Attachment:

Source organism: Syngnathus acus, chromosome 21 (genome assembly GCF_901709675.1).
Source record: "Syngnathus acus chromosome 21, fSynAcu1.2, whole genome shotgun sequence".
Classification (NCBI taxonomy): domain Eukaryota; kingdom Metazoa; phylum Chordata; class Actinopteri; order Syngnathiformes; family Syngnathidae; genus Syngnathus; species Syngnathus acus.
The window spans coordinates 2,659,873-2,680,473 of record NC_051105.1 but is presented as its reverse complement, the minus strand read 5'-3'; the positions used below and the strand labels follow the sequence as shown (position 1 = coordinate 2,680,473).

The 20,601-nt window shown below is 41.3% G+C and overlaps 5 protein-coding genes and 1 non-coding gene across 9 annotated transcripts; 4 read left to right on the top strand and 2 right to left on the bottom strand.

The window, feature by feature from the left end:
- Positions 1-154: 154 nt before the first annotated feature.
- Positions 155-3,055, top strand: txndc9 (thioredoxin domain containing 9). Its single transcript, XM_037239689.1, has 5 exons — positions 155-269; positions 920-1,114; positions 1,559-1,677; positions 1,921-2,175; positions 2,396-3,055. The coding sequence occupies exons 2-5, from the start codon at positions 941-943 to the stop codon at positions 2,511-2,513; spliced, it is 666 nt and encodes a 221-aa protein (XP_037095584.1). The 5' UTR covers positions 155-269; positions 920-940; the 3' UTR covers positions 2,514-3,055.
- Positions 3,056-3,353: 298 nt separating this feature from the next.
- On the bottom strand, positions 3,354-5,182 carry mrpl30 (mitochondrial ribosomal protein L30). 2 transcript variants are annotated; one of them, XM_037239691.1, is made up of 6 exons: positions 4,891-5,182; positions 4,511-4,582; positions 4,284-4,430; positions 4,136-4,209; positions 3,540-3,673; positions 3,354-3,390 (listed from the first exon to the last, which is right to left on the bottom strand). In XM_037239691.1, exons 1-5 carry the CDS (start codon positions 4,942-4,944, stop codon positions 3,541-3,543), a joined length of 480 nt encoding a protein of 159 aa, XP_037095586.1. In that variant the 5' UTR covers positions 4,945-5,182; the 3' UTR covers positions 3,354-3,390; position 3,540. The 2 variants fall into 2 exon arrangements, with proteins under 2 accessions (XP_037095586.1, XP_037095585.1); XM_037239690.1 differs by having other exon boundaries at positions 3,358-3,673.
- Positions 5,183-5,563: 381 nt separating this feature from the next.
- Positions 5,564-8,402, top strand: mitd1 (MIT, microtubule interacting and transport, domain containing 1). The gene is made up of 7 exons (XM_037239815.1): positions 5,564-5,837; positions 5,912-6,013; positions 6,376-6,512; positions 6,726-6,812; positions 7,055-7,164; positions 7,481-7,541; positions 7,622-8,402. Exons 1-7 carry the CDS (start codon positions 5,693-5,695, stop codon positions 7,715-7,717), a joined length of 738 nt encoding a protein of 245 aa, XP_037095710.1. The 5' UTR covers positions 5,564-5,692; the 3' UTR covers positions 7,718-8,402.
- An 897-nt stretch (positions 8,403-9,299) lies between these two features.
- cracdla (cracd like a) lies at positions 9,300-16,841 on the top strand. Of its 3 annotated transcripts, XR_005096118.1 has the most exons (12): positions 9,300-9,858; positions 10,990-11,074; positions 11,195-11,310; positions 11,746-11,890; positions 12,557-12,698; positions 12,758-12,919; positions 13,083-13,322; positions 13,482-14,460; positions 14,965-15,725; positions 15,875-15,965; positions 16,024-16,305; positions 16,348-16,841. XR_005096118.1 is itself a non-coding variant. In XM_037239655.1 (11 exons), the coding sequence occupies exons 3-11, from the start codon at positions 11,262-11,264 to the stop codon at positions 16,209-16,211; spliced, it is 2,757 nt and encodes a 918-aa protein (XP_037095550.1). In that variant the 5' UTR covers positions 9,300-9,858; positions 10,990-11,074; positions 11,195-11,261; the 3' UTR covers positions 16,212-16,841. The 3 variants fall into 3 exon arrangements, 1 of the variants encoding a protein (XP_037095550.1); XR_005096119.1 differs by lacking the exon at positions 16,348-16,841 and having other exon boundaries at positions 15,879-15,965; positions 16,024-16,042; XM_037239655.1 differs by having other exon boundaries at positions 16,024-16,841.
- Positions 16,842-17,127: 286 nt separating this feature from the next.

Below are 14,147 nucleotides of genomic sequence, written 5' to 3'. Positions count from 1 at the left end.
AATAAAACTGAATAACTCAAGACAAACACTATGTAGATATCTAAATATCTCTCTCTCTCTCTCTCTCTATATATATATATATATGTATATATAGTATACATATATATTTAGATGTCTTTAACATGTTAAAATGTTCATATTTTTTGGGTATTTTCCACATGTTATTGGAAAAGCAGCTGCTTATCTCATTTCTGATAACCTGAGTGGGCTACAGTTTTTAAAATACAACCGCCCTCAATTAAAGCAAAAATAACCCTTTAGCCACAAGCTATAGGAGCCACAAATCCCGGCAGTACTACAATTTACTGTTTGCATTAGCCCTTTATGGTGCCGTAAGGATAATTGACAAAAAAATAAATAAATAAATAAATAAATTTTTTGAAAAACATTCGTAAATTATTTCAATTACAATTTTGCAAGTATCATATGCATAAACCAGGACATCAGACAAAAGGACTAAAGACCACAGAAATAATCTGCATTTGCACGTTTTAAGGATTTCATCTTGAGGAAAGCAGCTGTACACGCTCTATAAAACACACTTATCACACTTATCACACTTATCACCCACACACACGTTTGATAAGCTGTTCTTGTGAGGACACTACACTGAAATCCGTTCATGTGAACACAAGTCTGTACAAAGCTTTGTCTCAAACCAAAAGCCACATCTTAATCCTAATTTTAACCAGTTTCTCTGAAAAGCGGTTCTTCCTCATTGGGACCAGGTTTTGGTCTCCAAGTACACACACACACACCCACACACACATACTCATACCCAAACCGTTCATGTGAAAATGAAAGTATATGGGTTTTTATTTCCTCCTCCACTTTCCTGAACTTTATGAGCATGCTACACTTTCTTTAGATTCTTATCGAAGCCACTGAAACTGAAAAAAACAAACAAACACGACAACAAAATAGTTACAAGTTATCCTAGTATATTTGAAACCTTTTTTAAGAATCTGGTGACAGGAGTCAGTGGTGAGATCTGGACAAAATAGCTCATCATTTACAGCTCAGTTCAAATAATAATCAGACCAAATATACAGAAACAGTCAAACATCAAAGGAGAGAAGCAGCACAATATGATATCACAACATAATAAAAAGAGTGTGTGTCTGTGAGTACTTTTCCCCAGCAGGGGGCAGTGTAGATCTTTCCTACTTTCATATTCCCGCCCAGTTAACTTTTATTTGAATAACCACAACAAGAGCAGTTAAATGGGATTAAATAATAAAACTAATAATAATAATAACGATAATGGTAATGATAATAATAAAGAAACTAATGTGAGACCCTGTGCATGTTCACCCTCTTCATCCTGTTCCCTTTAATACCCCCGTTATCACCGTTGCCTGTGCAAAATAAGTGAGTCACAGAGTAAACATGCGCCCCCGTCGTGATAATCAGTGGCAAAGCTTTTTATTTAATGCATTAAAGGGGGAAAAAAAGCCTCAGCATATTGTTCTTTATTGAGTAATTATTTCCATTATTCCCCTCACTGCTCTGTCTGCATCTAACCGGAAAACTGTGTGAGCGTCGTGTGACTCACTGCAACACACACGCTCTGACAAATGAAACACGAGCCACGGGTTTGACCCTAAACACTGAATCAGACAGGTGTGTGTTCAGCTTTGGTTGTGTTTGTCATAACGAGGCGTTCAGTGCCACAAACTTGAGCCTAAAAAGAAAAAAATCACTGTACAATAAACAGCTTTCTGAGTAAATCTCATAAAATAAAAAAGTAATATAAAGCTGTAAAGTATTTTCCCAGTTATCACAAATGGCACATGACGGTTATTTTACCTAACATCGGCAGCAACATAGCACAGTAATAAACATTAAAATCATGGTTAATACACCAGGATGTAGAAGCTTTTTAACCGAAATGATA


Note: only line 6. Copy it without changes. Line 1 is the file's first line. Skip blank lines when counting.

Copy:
The window, feature by feature from the left end: